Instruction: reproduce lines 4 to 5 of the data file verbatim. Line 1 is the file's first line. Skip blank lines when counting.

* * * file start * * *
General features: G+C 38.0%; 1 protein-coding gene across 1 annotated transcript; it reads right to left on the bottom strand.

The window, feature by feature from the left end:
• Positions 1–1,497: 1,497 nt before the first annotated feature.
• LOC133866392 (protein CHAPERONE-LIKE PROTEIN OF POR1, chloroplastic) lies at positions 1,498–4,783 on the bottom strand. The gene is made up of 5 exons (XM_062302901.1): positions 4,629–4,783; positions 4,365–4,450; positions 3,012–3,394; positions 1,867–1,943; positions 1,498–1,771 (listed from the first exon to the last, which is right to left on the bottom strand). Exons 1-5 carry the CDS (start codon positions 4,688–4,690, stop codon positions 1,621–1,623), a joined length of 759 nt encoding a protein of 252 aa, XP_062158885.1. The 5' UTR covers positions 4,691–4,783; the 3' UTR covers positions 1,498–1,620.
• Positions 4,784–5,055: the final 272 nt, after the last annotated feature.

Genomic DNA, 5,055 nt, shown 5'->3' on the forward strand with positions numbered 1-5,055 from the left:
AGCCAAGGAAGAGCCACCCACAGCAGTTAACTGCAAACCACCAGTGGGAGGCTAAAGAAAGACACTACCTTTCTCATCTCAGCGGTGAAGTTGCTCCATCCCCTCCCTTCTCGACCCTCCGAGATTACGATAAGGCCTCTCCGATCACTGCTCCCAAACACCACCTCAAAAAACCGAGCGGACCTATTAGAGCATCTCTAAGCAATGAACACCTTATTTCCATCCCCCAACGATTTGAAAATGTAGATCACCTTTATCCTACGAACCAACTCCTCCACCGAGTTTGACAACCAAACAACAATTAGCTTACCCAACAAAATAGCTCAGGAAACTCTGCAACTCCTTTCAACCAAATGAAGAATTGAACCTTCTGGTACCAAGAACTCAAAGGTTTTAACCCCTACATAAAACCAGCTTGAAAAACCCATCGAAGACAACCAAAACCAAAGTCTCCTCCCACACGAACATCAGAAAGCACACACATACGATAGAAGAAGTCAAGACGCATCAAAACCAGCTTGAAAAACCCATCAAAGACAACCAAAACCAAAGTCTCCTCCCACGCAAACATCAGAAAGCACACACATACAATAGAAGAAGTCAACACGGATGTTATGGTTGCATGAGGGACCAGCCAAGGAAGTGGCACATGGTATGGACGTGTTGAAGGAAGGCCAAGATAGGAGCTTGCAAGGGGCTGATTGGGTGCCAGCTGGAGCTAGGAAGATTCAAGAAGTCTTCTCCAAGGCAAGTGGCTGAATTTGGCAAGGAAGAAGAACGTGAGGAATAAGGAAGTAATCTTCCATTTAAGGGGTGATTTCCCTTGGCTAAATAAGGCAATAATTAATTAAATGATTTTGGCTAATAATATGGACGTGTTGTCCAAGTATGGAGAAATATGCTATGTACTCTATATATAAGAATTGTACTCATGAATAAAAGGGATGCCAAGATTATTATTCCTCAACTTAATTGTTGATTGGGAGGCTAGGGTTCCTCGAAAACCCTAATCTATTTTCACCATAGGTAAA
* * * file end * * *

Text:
• LOC133866392 (protein CHAPERONE-LIKE PROTEIN OF POR1, chloroplastic) lies at positions 1,498–4,783 on the bottom strand. The gene is made up of 5 exons (XM_062302901.1): positions 4,629–4,783; positions 4,365–4,450; positions 3,012–3,394; positions 1,867–1,943; positions 1,498–1,771 (listed from the first exon to the last, which is right to left on the bottom strand). Exons 1-5 carry the CDS (start codon positions 4,688–4,690, stop codon positions 1,621–1,623), a joined length of 759 nt encoding a protein of 252 aa, XP_062158885.1. The 5' UTR covers positions 4,691–4,783; the 3' UTR covers positions 1,498–1,620.
• Positions 4,784–5,055: the final 272 nt, after the last annotated feature.